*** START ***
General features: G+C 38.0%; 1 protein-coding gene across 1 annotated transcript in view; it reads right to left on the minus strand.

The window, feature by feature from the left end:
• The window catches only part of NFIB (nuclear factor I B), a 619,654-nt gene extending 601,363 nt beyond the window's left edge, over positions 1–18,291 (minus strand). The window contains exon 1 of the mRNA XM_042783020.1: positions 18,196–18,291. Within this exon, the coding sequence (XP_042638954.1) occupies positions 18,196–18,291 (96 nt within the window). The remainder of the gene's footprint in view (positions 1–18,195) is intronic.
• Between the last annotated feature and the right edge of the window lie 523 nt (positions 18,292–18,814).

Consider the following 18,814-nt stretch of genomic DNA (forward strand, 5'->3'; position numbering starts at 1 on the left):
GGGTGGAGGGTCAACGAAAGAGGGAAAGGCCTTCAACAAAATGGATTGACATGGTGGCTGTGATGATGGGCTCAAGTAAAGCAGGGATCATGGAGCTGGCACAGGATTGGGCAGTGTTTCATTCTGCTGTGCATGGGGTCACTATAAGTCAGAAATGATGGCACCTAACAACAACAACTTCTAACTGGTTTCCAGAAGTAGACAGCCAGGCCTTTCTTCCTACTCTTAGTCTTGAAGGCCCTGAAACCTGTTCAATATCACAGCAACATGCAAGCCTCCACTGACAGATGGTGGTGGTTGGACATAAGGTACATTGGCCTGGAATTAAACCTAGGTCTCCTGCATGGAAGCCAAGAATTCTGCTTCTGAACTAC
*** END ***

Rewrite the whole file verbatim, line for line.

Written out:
General features: G+C 38.0%; 1 protein-coding gene across 1 annotated transcript in view; it reads right to left on the minus strand.

The window, feature by feature from the left end:
• The window catches only part of NFIB (nuclear factor I B), a 619,654-nt gene extending 601,363 nt beyond the window's left edge, over positions 1–18,291 (minus strand). The window contains exon 1 of the mRNA XM_042783020.1: positions 18,196–18,291. Within this exon, the coding sequence (XP_042638954.1) occupies positions 18,196–18,291 (96 nt within the window). The remainder of the gene's footprint in view (positions 1–18,195) is intronic.
• Between the last annotated feature and the right edge of the window lie 523 nt (positions 18,292–18,814).

Consider the following 18,814-nt stretch of genomic DNA (forward strand, 5'->3'; position numbering starts at 1 on the left):
GGGTGGAGGGTCAACGAAAGAGGGAAAGGCCTTCAACAAAATGGATTGACATGGTGGCTGTGATGATGGGCTCAAGTAAAGCAGGGATCATGGAGCTGGCACAGGATTGGGCAGTGTTTCATTCTGCTGTGCATGGGGTCACTATAAGTCAGAAATGATGGCACCTAACAACAACAACTTCTAACTGGTTTCCAGAAGTAGACAGCCAGGCCTTTCTTCCTACTCTTAGTCTTGAAGGCCCTGAAACCTGTTCAATATCACAGCAACATGCAAGCCTCCACTGACAGATGGTGGTGGTTGGACATAAGGTACATTGGCCTGGAATTAAACCTAGGTCTCCTGCATGGAAGCCAAGAATTCTGCTTCTGAACTAC